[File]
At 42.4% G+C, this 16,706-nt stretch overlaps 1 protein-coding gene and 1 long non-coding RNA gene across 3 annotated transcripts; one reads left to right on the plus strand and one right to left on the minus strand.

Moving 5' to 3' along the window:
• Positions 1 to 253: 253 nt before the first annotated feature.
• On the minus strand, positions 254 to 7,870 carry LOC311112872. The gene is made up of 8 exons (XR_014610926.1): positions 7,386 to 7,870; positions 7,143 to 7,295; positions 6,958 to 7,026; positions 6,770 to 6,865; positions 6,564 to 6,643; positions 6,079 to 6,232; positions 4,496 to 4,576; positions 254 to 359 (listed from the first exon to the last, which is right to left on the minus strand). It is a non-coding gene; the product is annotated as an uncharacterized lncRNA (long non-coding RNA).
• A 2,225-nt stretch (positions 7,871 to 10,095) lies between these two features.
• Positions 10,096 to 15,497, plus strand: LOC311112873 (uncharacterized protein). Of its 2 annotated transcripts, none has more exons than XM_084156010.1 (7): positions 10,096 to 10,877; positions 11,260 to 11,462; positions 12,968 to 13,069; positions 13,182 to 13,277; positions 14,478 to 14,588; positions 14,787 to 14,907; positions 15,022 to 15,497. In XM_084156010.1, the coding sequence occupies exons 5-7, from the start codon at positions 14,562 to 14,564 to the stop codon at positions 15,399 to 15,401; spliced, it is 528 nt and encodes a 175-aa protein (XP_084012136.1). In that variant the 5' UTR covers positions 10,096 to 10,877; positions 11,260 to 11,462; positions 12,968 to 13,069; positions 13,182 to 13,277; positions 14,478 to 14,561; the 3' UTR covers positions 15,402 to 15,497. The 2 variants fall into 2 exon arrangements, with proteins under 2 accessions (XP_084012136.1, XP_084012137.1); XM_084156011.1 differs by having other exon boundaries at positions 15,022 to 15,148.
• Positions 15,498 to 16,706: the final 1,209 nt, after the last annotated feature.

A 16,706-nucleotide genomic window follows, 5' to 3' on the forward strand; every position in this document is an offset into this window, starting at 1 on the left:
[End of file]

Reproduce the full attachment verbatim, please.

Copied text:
At 42.4% G+C, this 16,706-nt stretch overlaps 1 protein-coding gene and 1 long non-coding RNA gene across 3 annotated transcripts; one reads left to right on the plus strand and one right to left on the minus strand.

Moving 5' to 3' along the window:
• Positions 1 to 253: 253 nt before the first annotated feature.
• On the minus strand, positions 254 to 7,870 carry LOC311112872. The gene is made up of 8 exons (XR_014610926.1): positions 7,386 to 7,870; positions 7,143 to 7,295; positions 6,958 to 7,026; positions 6,770 to 6,865; positions 6,564 to 6,643; positions 6,079 to 6,232; positions 4,496 to 4,576; positions 254 to 359 (listed from the first exon to the last, which is right to left on the minus strand). It is a non-coding gene; the product is annotated as an uncharacterized lncRNA (long non-coding RNA).
• A 2,225-nt stretch (positions 7,871 to 10,095) lies between these two features.
• Positions 10,096 to 15,497, plus strand: LOC311112873 (uncharacterized protein). Of its 2 annotated transcripts, none has more exons than XM_084156010.1 (7): positions 10,096 to 10,877; positions 11,260 to 11,462; positions 12,968 to 13,069; positions 13,182 to 13,277; positions 14,478 to 14,588; positions 14,787 to 14,907; positions 15,022 to 15,497. In XM_084156010.1, the coding sequence occupies exons 5-7, from the start codon at positions 14,562 to 14,564 to the stop codon at positions 15,399 to 15,401; spliced, it is 528 nt and encodes a 175-aa protein (XP_084012136.1). In that variant the 5' UTR covers positions 10,096 to 10,877; positions 11,260 to 11,462; positions 12,968 to 13,069; positions 13,182 to 13,277; positions 14,478 to 14,561; the 3' UTR covers positions 15,402 to 15,497. The 2 variants fall into 2 exon arrangements, with proteins under 2 accessions (XP_084012136.1, XP_084012137.1); XM_084156011.1 differs by having other exon boundaries at positions 15,022 to 15,148.
• Positions 15,498 to 16,706: the final 1,209 nt, after the last annotated feature.

A 16,706-nucleotide genomic window follows, 5' to 3' on the forward strand; every position in this document is an offset into this window, starting at 1 on the left: